Religion on the Decline in U.S.
American observance of religion is on the wane, according to a new study from University College London and Duke University. Publishing in the American Journal of Sociology, the researchers note that the number of Americans who believe in God, attend church regularly, and identify with a particular religious sect are all in slow, but steady decline. Results vary widely by age: 68% Americans aged 65 and over said they had no doubt God existed compared to 45% of young adults, aged 18-30; 41% of people 70 and older said they attend church services at least once a month, compared to 18% of people 60 and below. The decline in religiosity is on par with drops in other western nations. Duke Professor Mark Chaves, noted, “The U.S. decline has been so gradual that until recently scientists haven’t had enough data to be sure the trend was real.”
Released Illegal Immigrants Committing More Crimes
The Center for Immigration Studies released a report Monday detailing the Obama administration’s negligent release of criminal illegal aliens who’ve gone on to commit heinous crimes after being allowed to remain in the country. According to the report, Immigration and Customs Enforcement (ICE) released 30,558 criminal aliens in 2014. CIS states these individuals had already been convicted of a collective 92,347 crimes before their release. Many of these criminals go on to commit more crimes after being released, CIS reports. “As of July 25, 2015, a total of 1,895 aliens have been charged with a crime after being freed by ICE. As of that date, 1,607 aliens had been convicted of a crime after being freed by ICE. The total number of new crimes for which these aliens were convicted after ICE released them was 2,560.”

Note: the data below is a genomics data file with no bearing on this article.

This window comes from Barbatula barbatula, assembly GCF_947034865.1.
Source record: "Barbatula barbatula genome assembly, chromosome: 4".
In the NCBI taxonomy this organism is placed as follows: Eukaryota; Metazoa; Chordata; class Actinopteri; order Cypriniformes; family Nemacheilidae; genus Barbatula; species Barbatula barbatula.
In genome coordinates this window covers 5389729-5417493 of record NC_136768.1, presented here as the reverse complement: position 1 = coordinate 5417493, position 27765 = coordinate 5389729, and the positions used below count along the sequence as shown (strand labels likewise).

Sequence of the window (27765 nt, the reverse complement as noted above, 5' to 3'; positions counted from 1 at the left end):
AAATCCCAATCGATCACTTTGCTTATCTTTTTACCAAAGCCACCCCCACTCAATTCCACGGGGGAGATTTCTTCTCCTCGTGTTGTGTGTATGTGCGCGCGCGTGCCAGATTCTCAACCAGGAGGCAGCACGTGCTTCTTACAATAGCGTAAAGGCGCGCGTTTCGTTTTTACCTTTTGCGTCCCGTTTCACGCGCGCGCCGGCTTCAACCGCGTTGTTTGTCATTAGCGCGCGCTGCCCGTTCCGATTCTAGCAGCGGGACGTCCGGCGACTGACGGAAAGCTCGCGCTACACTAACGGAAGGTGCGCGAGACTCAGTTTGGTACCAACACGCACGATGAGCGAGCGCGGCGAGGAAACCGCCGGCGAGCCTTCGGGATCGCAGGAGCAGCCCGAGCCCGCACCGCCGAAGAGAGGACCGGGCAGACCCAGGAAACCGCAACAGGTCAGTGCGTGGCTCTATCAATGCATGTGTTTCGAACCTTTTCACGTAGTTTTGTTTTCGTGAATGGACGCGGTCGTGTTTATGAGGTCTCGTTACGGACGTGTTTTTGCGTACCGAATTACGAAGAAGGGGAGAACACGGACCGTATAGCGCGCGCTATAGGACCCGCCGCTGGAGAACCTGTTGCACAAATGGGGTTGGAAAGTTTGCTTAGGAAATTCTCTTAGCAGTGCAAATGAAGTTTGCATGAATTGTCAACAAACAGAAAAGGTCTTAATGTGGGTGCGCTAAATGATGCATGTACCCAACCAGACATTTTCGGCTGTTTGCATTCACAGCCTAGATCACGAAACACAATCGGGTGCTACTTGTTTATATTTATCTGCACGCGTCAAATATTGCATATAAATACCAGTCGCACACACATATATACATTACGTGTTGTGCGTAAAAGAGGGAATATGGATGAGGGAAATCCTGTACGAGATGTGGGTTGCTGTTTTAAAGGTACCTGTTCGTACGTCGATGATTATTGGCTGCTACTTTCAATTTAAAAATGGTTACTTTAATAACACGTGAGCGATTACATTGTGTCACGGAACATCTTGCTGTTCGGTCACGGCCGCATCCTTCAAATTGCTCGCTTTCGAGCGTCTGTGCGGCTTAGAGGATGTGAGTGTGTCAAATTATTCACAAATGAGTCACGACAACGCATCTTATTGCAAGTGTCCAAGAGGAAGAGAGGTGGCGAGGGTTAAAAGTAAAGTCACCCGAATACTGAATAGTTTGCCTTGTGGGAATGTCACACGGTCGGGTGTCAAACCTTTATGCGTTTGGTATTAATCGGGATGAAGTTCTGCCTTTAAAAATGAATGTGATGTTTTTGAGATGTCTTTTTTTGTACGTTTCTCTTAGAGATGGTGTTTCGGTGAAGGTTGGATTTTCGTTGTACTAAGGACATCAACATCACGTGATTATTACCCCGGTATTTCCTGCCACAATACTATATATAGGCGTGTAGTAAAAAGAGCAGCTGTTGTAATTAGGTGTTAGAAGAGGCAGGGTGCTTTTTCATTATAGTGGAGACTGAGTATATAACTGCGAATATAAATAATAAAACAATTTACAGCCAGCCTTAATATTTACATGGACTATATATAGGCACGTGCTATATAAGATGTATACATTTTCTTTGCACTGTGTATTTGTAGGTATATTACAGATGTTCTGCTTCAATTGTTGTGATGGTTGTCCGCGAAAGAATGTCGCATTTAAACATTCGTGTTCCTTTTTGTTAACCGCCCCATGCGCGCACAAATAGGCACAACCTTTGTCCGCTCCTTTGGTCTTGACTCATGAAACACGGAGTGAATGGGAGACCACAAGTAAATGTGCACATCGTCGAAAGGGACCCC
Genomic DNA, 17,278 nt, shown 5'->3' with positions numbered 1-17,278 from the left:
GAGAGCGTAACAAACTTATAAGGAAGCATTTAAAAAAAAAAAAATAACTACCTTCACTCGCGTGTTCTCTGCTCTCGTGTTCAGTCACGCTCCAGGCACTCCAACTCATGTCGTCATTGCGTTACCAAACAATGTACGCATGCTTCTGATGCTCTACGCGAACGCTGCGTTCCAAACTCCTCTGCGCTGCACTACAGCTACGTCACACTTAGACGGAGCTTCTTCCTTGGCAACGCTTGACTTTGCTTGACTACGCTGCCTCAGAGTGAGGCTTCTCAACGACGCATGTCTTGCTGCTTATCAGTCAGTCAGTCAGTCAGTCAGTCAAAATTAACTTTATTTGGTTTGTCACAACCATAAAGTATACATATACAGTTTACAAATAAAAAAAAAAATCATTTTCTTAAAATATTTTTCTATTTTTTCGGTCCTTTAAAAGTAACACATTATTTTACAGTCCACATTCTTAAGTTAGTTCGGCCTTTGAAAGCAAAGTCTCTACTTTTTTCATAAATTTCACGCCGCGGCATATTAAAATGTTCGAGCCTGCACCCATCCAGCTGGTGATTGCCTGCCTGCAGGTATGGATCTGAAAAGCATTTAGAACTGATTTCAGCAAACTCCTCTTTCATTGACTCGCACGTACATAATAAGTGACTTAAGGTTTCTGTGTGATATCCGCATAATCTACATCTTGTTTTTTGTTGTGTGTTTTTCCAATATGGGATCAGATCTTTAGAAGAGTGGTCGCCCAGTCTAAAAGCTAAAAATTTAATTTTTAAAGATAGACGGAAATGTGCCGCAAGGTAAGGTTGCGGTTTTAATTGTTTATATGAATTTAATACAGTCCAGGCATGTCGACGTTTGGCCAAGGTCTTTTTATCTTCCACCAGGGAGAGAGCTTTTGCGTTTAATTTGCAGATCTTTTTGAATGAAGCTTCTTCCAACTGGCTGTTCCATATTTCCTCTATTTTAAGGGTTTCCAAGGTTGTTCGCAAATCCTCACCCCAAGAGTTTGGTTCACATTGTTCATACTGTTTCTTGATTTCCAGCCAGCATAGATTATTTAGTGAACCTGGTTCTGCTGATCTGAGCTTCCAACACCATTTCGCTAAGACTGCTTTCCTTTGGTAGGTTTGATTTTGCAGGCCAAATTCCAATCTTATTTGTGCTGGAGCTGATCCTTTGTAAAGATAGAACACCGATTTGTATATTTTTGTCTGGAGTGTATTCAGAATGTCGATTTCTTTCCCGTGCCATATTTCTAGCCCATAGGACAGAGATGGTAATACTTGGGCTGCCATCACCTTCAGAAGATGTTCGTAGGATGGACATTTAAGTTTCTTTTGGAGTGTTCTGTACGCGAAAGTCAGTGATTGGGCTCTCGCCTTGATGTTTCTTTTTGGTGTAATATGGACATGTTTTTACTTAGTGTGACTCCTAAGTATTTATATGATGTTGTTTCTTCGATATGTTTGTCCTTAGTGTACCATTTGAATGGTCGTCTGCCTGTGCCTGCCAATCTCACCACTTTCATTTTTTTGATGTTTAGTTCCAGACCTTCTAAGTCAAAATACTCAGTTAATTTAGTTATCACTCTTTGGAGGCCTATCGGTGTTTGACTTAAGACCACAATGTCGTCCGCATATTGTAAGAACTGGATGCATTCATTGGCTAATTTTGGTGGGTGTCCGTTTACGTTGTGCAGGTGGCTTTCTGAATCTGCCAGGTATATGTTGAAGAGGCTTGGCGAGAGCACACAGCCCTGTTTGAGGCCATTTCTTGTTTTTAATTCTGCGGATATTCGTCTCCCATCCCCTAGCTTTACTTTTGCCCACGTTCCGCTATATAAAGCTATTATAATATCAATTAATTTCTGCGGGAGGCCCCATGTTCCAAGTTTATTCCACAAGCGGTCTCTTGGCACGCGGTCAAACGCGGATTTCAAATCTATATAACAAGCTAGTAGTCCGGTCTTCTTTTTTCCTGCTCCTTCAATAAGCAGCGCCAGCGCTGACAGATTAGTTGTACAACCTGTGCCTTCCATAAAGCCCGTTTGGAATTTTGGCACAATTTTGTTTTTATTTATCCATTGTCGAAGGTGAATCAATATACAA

Police Blame Sentencing Overhaul for Increase in California Crime
California communities may be feeling the fallout from a controversial measure that reduced penalties for a range of crimes, as law enforcement report an uptick in everything from robberies to auto theft – and point the finger squarely at what’s known as Prop 47. The measure was approved at the ballot box in 2014 and downgraded many nonviolent offenses like property crimes and simple drug offenses from felonies to misdemeanors, part of an effort to reduce prison over-crowding in the state. But as the measure has been implemented, several police departments have reported a spike in shop-lifting, burglary, identity theft and auto theft, among other crimes. Since the law went into effect, major cities have seen an increase in more serious crimes as well. In San Francisco, robberies are up 23 percent; in Los Angeles, violent crimes are up 20 percent; and in Sacramento, homicides are up 23 percent.
Unprecedented U.N. Global Data Gathering in Support of Sustainable Development
Six months after giving birth to a cluster of nebulous Sustainable Development Goals that aim to dramatically change the economic, social and environmental course of the planet, the United Nations is working on a drastic renovation of global data gathering to measure progress against its sweeping international agenda, reports Fox News. The so-called “draft global indicators framework” likely will add huge new volumes of information that governments will be required to collect as they measure progress toward what amounts to a global socialist or progressive agenda, notes Fox. In all, the draft framework outlines 230 statistical indicators to measure progress toward the SDGs.
Eight Billion Hours Wasted in Commuting Last Year